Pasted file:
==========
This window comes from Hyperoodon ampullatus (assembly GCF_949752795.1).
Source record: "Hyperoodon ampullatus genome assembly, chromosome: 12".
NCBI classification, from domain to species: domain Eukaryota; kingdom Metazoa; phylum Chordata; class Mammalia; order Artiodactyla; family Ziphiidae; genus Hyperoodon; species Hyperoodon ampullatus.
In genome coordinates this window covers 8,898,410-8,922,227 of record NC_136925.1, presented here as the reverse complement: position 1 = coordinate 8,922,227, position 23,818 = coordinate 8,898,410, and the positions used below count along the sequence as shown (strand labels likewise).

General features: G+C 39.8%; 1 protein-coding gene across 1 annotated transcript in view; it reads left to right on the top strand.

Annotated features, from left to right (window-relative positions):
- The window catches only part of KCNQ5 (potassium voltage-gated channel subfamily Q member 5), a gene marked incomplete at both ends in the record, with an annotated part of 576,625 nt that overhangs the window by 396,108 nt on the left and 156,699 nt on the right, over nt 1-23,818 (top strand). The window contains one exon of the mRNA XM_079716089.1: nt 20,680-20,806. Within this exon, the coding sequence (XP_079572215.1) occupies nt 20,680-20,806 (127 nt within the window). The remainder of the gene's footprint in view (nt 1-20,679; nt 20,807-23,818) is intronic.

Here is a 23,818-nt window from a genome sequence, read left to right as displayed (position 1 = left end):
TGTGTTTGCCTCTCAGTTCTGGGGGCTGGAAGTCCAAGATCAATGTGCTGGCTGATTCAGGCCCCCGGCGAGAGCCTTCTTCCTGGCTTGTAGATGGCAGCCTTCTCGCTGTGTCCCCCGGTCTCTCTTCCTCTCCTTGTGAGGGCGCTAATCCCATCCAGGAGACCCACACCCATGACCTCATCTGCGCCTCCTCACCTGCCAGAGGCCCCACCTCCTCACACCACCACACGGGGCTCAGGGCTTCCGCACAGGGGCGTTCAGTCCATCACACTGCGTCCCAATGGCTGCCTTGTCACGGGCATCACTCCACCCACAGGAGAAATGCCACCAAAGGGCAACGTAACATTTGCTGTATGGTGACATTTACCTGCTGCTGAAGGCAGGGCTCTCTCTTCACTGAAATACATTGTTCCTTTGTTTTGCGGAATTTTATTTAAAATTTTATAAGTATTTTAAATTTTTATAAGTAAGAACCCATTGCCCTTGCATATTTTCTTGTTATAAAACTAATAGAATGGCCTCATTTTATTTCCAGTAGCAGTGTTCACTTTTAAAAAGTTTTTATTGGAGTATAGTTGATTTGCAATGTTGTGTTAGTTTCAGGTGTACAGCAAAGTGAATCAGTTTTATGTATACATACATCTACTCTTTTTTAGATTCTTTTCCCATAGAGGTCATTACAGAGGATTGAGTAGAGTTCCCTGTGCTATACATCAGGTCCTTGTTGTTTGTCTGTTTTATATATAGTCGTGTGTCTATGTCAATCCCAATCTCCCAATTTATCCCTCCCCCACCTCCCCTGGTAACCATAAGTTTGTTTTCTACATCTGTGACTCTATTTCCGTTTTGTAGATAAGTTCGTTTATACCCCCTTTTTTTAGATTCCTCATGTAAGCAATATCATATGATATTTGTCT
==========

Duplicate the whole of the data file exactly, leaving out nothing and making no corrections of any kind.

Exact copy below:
This window comes from Hyperoodon ampullatus (assembly GCF_949752795.1).
Source record: "Hyperoodon ampullatus genome assembly, chromosome: 12".
NCBI classification, from domain to species: domain Eukaryota; kingdom Metazoa; phylum Chordata; class Mammalia; order Artiodactyla; family Ziphiidae; genus Hyperoodon; species Hyperoodon ampullatus.
In genome coordinates this window covers 8,898,410-8,922,227 of record NC_136925.1, presented here as the reverse complement: position 1 = coordinate 8,922,227, position 23,818 = coordinate 8,898,410, and the positions used below count along the sequence as shown (strand labels likewise).

General features: G+C 39.8%; 1 protein-coding gene across 1 annotated transcript in view; it reads left to right on the top strand.

Annotated features, from left to right (window-relative positions):
- The window catches only part of KCNQ5 (potassium voltage-gated channel subfamily Q member 5), a gene marked incomplete at both ends in the record, with an annotated part of 576,625 nt that overhangs the window by 396,108 nt on the left and 156,699 nt on the right, over nt 1-23,818 (top strand). The window contains one exon of the mRNA XM_079716089.1: nt 20,680-20,806. Within this exon, the coding sequence (XP_079572215.1) occupies nt 20,680-20,806 (127 nt within the window). The remainder of the gene's footprint in view (nt 1-20,679; nt 20,807-23,818) is intronic.

Here is a 23,818-nt window from a genome sequence, read left to right as displayed (position 1 = left end):
TGTGTTTGCCTCTCAGTTCTGGGGGCTGGAAGTCCAAGATCAATGTGCTGGCTGATTCAGGCCCCCGGCGAGAGCCTTCTTCCTGGCTTGTAGATGGCAGCCTTCTCGCTGTGTCCCCCGGTCTCTCTTCCTCTCCTTGTGAGGGCGCTAATCCCATCCAGGAGACCCACACCCATGACCTCATCTGCGCCTCCTCACCTGCCAGAGGCCCCACCTCCTCACACCACCACACGGGGCTCAGGGCTTCCGCACAGGGGCGTTCAGTCCATCACACTGCGTCCCAATGGCTGCCTTGTCACGGGCATCACTCCACCCACAGGAGAAATGCCACCAAAGGGCAACGTAACATTTGCTGTATGGTGACATTTACCTGCTGCTGAAGGCAGGGCTCTCTCTTCACTGAAATACATTGTTCCTTTGTTTTGCGGAATTTTATTTAAAATTTTATAAGTATTTTAAATTTTTATAAGTAAGAACCCATTGCCCTTGCATATTTTCTTGTTATAAAACTAATAGAATGGCCTCATTTTATTTCCAGTAGCAGTGTTCACTTTTAAAAAGTTTTTATTGGAGTATAGTTGATTTGCAATGTTGTGTTAGTTTCAGGTGTACAGCAAAGTGAATCAGTTTTATGTATACATACATCTACTCTTTTTTAGATTCTTTTCCCATAGAGGTCATTACAGAGGATTGAGTAGAGTTCCCTGTGCTATACATCAGGTCCTTGTTGTTTGTCTGTTTTATATATAGTCGTGTGTCTATGTCAATCCCAATCTCCCAATTTATCCCTCCCCCACCTCCCCTGGTAACCATAAGTTTGTTTTCTACATCTGTGACTCTATTTCCGTTTTGTAGATAAGTTCGTTTATACCCCCTTTTTTTAGATTCCTCATGTAAGCAATATCATATGATATTTGTCT